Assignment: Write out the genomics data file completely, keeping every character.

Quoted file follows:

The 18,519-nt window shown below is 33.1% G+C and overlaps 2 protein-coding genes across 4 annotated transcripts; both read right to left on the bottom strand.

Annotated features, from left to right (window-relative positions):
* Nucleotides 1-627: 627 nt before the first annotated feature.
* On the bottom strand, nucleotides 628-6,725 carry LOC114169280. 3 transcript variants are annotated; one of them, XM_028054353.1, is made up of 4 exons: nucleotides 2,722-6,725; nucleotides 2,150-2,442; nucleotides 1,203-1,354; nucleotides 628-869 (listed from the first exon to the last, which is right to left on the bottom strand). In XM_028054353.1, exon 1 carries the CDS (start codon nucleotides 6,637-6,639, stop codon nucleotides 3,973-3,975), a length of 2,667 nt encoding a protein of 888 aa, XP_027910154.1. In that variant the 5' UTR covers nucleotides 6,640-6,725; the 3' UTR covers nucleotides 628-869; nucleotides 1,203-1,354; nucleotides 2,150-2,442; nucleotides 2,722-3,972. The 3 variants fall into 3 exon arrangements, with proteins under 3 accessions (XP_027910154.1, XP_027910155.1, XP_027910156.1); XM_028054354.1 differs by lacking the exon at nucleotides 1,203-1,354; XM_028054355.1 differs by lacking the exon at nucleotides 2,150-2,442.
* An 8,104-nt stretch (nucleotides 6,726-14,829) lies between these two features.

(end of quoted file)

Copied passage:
The 18,519-nt window shown below is 33.1% G+C and overlaps 2 protein-coding genes across 4 annotated transcripts; both read right to left on the bottom strand.

Annotated features, from left to right (window-relative positions):
* Nucleotides 1-627: 627 nt before the first annotated feature.
* On the bottom strand, nucleotides 628-6,725 carry LOC114169280. 3 transcript variants are annotated; one of them, XM_028054353.1, is made up of 4 exons: nucleotides 2,722-6,725; nucleotides 2,150-2,442; nucleotides 1,203-1,354; nucleotides 628-869 (listed from the first exon to the last, which is right to left on the bottom strand). In XM_028054353.1, exon 1 carries the CDS (start codon nucleotides 6,637-6,639, stop codon nucleotides 3,973-3,975), a length of 2,667 nt encoding a protein of 888 aa, XP_027910154.1. In that variant the 5' UTR covers nucleotides 6,640-6,725; the 3' UTR covers nucleotides 628-869; nucleotides 1,203-1,354; nucleotides 2,150-2,442; nucleotides 2,722-3,972. The 3 variants fall into 3 exon arrangements, with proteins under 3 accessions (XP_027910154.1, XP_027910155.1, XP_027910156.1); XM_028054354.1 differs by lacking the exon at nucleotides 1,203-1,354; XM_028054355.1 differs by lacking the exon at nucleotides 2,150-2,442.
* An 8,104-nt stretch (nucleotides 6,726-14,829) lies between these two features.